Philadelphia Museum of Art, 2600 Benjamin Franklin Pkwy, Philadelphia, PA 19130, USA100 x 99  
Sporting white jodhpurs and a wild mane of hair, Carrington is perched on the edge of a chair in this curious, dreamlike scene, with her hand outstretched toward the prancing hyena and her back to the tailless rocking horse flying behind her.

The daughter of an English industrialist, Carrington spent her childhood on a country estate surrounded by animals and reading fairy tales and legends.

She revisited these memories in her adulthood, creating paintings populated with real and imagined creatures. Here, the white horse, which Carrington used as her symbolic surrogate, gallops freely into the verdant landscape beyond the curtained window.
[Source: metmusuem.org]

Image source: Wikimedia commons
Self Portrait (Inn of the Dawn Horse)1937-8Oil/CanvasPortrait
Carrington, Leonora 1917 – 2011, 94British Mexican painterSurrealism
LOCATION:SIZE (cms): [1660-28]

Metropolitan Museum of Art, NY USA0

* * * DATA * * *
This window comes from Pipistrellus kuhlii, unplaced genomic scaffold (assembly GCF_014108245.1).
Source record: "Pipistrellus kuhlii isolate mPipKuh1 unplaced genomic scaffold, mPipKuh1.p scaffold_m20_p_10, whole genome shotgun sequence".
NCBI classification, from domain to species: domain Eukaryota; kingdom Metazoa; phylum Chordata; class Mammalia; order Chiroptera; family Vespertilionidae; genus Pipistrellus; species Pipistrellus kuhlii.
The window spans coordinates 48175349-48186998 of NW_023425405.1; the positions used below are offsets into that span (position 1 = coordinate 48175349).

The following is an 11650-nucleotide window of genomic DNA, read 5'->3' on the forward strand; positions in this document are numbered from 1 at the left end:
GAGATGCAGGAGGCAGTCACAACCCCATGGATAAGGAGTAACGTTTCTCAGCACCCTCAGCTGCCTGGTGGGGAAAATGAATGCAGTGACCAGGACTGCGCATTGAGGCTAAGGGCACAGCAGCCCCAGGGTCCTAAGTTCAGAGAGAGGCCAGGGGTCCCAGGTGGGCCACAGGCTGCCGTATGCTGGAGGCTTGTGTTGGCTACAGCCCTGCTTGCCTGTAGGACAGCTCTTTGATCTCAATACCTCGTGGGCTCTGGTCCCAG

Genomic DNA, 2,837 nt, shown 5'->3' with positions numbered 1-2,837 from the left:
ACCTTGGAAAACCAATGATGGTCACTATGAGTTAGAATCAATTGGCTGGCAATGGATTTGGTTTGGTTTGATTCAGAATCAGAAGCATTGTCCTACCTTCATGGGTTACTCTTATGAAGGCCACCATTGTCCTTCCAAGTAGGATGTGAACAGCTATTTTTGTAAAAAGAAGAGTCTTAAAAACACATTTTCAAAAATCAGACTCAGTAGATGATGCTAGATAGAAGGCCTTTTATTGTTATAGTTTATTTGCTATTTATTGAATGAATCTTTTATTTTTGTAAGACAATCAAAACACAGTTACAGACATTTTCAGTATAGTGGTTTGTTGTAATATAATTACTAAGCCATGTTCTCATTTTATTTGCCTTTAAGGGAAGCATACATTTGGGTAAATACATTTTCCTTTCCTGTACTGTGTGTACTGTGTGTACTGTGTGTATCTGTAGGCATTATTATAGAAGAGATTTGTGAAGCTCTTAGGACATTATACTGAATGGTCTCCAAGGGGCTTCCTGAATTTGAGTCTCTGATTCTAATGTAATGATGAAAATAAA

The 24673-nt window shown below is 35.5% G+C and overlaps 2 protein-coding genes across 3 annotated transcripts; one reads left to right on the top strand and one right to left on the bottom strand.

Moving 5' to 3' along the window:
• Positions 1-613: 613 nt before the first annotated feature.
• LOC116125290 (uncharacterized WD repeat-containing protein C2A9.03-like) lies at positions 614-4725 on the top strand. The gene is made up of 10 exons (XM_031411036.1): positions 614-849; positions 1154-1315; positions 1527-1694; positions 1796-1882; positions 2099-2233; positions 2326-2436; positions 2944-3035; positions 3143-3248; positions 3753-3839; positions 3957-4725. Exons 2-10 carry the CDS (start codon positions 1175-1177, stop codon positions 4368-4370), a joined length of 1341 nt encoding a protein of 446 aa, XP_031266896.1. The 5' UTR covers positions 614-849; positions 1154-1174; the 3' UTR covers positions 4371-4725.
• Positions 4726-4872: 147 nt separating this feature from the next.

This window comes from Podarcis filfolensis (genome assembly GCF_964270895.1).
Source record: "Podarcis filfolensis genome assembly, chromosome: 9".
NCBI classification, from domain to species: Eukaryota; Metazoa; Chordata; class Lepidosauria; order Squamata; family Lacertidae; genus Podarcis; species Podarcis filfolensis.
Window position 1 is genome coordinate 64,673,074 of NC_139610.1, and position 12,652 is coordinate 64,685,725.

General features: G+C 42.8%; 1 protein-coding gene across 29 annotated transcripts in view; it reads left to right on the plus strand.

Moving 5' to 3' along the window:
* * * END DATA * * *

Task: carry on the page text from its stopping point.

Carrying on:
Image source: Wikimedia commons
This painting is Dalí’s interpretation of the Greek myth of Narcissus. Narcissus was a youth of great beauty who loved only himself and broke the hearts of many lovers. The gods punished him by letting him see his own reflection in a pool. He fell in love with it, but discovered he could not embrace it and died of frustration. Relenting, the gods immortalised him as the narcissus (daffodil) flower.

For this picture Dalí used a meticulous technique which he described as hand-painted colour photography to depict with hallucinatory effect the transformation of Narcissus, kneeling in the pool, into the hand holding the egg and flower. Narcissus as he was before his transformation is seen posing in the background. The play with ‘double images’ sprang from Dalí’s fascination with hallucination and delusion.